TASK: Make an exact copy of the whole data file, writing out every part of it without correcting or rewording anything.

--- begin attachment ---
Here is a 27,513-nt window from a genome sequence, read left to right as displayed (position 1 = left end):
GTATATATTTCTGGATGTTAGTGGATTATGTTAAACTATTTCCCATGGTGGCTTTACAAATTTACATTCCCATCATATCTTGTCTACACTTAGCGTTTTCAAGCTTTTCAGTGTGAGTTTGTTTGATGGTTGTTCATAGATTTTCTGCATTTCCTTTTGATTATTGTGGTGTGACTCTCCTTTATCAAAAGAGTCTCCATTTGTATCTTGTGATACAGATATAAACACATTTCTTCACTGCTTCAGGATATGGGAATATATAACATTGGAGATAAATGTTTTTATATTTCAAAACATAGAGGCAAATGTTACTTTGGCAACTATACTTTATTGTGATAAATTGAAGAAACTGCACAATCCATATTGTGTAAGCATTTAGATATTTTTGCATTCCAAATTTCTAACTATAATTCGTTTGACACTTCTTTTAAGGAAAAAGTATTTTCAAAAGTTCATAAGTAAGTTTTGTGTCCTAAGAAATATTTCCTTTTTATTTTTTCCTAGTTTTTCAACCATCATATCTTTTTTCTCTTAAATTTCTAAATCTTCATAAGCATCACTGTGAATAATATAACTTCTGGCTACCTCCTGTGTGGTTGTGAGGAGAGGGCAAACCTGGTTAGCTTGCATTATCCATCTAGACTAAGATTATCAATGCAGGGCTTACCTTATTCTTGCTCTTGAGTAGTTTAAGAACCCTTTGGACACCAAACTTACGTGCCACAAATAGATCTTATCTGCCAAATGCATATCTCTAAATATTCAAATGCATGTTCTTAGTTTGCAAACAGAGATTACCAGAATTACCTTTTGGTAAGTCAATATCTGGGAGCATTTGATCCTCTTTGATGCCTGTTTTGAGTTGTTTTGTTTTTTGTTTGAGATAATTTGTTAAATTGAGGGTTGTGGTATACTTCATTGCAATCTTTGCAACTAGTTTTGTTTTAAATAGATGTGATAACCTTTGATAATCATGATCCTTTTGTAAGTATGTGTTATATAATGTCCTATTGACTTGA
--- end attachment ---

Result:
Here is a 27,513-nt window from a genome sequence, read left to right as displayed (position 1 = left end):
GTATATATTTCTGGATGTTAGTGGATTATGTTAAACTATTTCCCATGGTGGCTTTACAAATTTACATTCCCATCATATCTTGTCTACACTTAGCGTTTTCAAGCTTTTCAGTGTGAGTTTGTTTGATGGTTGTTCATAGATTTTCTGCATTTCCTTTTGATTATTGTGGTGTGACTCTCCTTTATCAAAAGAGTCTCCATTTGTATCTTGTGATACAGATATAAACACATTTCTTCACTGCTTCAGGATATGGGAATATATAACATTGGAGATAAATGTTTTTATATTTCAAAACATAGAGGCAAATGTTACTTTGGCAACTATACTTTATTGTGATAAATTGAAGAAACTGCACAATCCATATTGTGTAAGCATTTAGATATTTTTGCATTCCAAATTTCTAACTATAATTCGTTTGACACTTCTTTTAAGGAAAAAGTATTTTCAAAAGTTCATAAGTAAGTTTTGTGTCCTAAGAAATATTTCCTTTTTATTTTTTCCTAGTTTTTCAACCATCATATCTTTTTTCTCTTAAATTTCTAAATCTTCATAAGCATCACTGTGAATAATATAACTTCTGGCTACCTCCTGTGTGGTTGTGAGGAGAGGGCAAACCTGGTTAGCTTGCATTATCCATCTAGACTAAGATTATCAATGCAGGGCTTACCTTATTCTTGCTCTTGAGTAGTTTAAGAACCCTTTGGACACCAAACTTACGTGCCACAAATAGATCTTATCTGCCAAATGCATATCTCTAAATATTCAAATGCATGTTCTTAGTTTGCAAACAGAGATTACCAGAATTACCTTTTGGTAAGTCAATATCTGGGAGCATTTGATCCTCTTTGATGCCTGTTTTGAGTTGTTTTGTTTTTTGTTTGAGATAATTTGTTAAATTGAGGGTTGTGGTATACTTCATTGCAATCTTTGCAACTAGTTTTGTTTTAAATAGATGTGATAACCTTTGATAATCATGATCCTTTTGTAAGTATGTGTTATATAATGTCCTATTGACTTGA